DETROIT — Praising America as a land of opportunity, the new Miss USA, Rima Fakih, told the Detroit Free Press on Wednesday that her historic victory shows that anyone can make it in the U.S. —regardless of their background.
Touching upon the fact that she is the first publicly identified Arab-American to win Miss USA, Fakih, 24, of Dearborn, Mich., said she hopes the win can help remove the cloud that's hung over Arab-Americans in recent years.
"The fear that people had implanted since 9/11, maybe what I did can show people that, you know what, who cares what ethnicity you are," Fakih said from an SUV driving her through New York City, where she'll reside during her yearlong reign.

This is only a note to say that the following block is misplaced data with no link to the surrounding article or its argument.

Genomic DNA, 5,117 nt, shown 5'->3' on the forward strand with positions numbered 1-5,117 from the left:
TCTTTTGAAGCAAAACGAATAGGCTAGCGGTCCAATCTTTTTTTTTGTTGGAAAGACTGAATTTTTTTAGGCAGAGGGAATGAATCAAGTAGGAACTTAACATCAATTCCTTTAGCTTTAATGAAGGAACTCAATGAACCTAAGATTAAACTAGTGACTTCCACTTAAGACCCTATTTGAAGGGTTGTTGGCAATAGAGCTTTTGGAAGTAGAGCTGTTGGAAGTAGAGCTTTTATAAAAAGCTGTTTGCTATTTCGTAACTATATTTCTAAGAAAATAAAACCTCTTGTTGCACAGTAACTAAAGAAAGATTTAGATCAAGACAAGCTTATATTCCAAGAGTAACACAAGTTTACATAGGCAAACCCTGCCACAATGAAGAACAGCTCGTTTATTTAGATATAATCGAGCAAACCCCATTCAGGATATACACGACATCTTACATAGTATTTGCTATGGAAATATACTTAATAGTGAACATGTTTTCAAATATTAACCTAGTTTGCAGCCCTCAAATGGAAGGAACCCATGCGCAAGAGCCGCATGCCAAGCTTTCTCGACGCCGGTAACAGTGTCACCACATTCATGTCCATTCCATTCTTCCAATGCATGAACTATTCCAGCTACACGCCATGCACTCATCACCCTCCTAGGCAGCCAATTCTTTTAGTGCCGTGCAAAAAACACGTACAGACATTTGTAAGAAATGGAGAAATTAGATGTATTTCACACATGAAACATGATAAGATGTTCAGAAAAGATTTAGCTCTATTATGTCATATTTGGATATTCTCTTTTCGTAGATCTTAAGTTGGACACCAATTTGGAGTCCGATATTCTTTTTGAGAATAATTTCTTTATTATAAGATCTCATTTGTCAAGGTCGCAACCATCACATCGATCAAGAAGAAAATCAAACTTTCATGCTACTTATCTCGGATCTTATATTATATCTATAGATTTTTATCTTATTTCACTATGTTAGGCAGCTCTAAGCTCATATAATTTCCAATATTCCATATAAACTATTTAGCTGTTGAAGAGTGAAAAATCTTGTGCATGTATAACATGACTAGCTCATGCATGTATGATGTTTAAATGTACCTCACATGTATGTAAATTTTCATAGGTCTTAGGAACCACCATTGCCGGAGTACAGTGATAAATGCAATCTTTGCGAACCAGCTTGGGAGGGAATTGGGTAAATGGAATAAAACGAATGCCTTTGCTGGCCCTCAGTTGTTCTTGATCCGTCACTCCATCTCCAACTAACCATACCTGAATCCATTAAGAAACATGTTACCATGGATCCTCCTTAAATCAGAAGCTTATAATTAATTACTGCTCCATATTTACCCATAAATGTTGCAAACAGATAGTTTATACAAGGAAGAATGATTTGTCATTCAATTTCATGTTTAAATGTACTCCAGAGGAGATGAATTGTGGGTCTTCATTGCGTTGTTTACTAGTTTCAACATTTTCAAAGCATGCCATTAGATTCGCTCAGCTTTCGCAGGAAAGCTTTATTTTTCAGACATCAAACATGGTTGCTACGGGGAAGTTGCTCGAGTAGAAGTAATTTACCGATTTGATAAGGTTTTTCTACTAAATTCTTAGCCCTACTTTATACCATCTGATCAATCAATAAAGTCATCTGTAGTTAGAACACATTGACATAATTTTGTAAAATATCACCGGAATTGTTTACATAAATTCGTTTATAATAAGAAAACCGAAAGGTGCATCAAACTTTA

Fakih said she broke down in tears when she heard that Arab-Americans in Dearborn were cheering at parties and on the streets after her victory Sunday in Las Vegas.
"That right there made me cry when I heard... that they were all so proud of me," Fakih said. "Everyone should be proud of who they are and where they come from because America is a big melting pot of diverse ethnicities. It's great to be part of this wonderful country."